There are many farmers up and down New Zealand who contribute to the quality offering from Neat Meat. In Māori there is a word that sums up these farmers - kaitiakitanga. It means sharing guardianship of the land and being the caregivers of our kai - our food. Farming communities who strive to farm better, care for the land in a sustainable way and work hard to ensure that they and their livestock have a good existence in that place - that tūrangawaewae - are the sort of farmers Neat Meat strives to work alongside.
The farmers who’s stories are shared below represent this ethos and commitment and all contribute to the HARMONY brand.
Paul & tracey ruddenklau | kilbrannan farm, te Anau
south island, New Zealand
Paul Ruddenklau acts as a consultant for farmers who between them own 20,000 hectares in the South Island, most it in the Te Anau Basin where Paul and his family farm.
Paul and his wife Tracey moved with their two sons, Josh (14) and Charlie (10) to Te Anau 15 years ago to manage the 350-hectare Kilbrannan Station and they immediately had a problem to overcome – depleted soil. They revived the farm by going organic and by growing lucerne.
mike & Sharon Barton | glen emmreth farm, TAUPŌ
north island, new Zealand
The Taupō Beef & Lamb collective is fundamentally chaired by Mike and Sharon Barton.
In 2000, Taupō Catchment farmers accepted a ‘cap’ on livestock numbers and it was decided by all stake-holders that the amount of nitrogen that entered the lake needed to reduce by 20% in order to protect the lake. Close to 30% of farms were converted to forestry (a low nitrogen land use) through the work of the Taupō Protection Trust.
A permanent underground laboratory was established by Landcare Research on Mike and Sharon Barton’s farm to measure the nitrogen leaching from their property and ways to mitigate their environmental footprint.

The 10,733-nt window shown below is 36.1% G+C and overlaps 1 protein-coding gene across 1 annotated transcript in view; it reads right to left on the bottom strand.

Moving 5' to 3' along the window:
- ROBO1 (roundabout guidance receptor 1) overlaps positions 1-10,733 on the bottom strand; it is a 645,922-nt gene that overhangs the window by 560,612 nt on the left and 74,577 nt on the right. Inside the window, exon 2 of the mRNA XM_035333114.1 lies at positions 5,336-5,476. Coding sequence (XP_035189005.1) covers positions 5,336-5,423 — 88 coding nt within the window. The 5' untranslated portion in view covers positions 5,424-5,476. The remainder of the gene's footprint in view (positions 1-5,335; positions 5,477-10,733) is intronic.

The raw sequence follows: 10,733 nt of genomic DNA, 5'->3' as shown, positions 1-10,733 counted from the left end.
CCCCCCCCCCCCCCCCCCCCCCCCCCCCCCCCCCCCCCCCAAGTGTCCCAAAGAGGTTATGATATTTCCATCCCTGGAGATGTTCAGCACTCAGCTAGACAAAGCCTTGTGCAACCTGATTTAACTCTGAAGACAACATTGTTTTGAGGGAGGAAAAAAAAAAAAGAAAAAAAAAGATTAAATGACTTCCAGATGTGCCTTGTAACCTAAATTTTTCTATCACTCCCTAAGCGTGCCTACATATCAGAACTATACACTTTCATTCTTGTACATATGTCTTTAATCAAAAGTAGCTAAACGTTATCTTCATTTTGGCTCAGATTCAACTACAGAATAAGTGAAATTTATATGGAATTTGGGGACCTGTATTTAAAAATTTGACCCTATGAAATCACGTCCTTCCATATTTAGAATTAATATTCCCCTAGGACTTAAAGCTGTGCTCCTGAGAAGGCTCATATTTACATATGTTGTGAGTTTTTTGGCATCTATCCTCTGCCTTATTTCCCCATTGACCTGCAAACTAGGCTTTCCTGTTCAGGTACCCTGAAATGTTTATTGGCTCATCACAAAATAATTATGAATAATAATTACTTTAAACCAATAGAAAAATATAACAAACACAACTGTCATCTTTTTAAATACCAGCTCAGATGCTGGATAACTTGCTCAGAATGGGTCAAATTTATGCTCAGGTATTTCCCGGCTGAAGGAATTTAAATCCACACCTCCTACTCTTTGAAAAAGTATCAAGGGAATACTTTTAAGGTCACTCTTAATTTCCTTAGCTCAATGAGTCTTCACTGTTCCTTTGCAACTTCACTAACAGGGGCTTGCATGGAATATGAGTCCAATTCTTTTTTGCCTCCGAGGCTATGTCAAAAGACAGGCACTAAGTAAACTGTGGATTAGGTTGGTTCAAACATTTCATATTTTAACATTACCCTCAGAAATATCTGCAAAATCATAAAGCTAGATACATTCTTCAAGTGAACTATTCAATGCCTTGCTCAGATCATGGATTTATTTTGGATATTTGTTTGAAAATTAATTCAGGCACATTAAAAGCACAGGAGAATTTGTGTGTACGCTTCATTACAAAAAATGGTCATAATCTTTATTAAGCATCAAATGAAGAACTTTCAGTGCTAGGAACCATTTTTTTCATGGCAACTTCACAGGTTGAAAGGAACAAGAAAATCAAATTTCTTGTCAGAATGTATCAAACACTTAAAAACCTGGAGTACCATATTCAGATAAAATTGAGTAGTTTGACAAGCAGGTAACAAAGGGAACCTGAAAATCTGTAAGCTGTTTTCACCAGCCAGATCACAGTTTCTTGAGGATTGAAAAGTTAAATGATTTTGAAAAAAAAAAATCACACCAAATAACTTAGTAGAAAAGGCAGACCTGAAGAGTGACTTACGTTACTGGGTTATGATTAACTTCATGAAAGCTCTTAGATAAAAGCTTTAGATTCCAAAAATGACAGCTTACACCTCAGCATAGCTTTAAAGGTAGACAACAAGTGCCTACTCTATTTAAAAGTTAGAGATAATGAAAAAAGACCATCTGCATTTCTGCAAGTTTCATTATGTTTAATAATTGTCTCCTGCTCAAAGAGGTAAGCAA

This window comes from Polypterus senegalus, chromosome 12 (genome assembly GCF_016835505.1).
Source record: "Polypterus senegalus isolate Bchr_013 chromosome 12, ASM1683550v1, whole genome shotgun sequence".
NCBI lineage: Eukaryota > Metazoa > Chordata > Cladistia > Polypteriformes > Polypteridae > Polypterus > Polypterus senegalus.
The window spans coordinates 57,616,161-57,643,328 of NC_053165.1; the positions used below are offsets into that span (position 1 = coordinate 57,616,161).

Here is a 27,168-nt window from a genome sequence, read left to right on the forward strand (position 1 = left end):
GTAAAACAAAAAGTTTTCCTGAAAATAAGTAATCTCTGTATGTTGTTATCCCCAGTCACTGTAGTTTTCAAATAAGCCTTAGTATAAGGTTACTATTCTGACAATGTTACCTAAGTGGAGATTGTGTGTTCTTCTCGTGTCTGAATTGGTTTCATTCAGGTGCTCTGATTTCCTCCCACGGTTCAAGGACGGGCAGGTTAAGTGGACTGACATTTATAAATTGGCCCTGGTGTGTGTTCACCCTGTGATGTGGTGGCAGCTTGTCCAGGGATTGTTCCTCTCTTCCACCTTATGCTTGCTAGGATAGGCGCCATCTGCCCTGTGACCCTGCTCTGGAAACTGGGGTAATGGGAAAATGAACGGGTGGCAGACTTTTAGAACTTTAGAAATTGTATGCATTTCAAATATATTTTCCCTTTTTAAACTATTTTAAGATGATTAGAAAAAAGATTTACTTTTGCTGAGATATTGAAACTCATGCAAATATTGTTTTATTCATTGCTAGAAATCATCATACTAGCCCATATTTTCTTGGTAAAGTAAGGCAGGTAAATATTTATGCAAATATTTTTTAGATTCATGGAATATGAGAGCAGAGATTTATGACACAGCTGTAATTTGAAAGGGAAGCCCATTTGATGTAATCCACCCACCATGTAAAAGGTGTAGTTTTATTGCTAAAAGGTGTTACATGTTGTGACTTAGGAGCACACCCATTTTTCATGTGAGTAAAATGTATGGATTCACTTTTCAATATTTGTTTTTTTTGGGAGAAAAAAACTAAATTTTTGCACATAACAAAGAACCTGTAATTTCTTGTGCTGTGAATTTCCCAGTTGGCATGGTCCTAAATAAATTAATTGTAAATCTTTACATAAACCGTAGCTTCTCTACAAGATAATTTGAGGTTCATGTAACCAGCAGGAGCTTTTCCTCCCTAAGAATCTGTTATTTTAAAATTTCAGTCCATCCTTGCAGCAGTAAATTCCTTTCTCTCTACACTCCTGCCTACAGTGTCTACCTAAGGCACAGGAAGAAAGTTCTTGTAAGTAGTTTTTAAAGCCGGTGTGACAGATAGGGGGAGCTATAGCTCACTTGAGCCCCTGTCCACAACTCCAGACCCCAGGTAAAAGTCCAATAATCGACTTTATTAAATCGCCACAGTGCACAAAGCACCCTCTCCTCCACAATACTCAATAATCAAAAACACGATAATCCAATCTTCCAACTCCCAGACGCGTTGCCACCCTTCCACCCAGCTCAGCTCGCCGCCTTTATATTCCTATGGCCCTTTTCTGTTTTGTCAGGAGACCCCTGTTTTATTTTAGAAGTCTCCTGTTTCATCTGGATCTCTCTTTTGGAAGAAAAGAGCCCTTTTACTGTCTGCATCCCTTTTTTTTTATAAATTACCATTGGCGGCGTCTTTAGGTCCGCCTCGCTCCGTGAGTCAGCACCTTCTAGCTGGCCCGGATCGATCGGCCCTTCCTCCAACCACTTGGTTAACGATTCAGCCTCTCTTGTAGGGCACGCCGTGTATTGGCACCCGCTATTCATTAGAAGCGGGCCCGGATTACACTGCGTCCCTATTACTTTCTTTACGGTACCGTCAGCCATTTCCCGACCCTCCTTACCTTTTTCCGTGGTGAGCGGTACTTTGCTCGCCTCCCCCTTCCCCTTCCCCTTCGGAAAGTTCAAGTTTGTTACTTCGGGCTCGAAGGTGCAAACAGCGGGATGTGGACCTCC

Mike and Sharon live on the north western side of Lake Taupō where they own a 142 ha beef finishing property overlooking the lake. More than 20% of the farm is in conservation and riverbank plantings. Their farm has been the site of a seven year trial by Ag Research Ltd looking into methods of mitigating nitrogen leaching from beef farming systems. In addition, Landcare Research have established a permanent deep drainage laboratory / lysimeter facility on the farm so as to continue researching ways of lessening the environmental footprint from food production.
Mike was Chairman of Taupo Lake Care (TLC) from 2006 – 2009; the group responsible for representing farmers in the process of developing legislation around Lake Taupo’s water quality. He was also a Trustee of the Lake Taupo Protection Trust from 2009 - 2015, charged with removing 20% of the leached nitrogen from the Taupo Catchment by 2018. Mike and Sharon produce for the Neat Meat HARMONY range.
Our animals are grass fed. No cages, no pens, only open paddocks.
HURAKIA TRUST | HURAKIA STATION, tAUPŌ
north island, new zealand
Hurakia Station is a 2000ha Maori Trust beef and sheep farm with a multigenerational commitment to the Lake Taupo area. At least 25 percent of the property is in either conservation or riparian plantings. They have been involved with Ag Research to test ways of mitigating nutrient leaching from hill country beef systems.
Hurakia Station is one of the farm that breed Taupō Beef. It is both a breeding and finishing operation and half the angus cows are sired by a charolais bull.
Taupō Beef is verifiably produced in a way that preserves the water quality of Lake Taupō for generations to come – a first for New Zealand. The aim was to ‘grow’ a brand which would allow more farmers within the Taupō catchment to join the programme and gain a premium that would hopefully allow these farmers to stay in business. As demand for Taupō Beef grows, additional farmers will be needed to supply the required cattle.
Neat Meat is determined to support this initiative and make it a benchmark of what New Zealand farmers can achieve when the animals, the environment and the future is considered inclusively.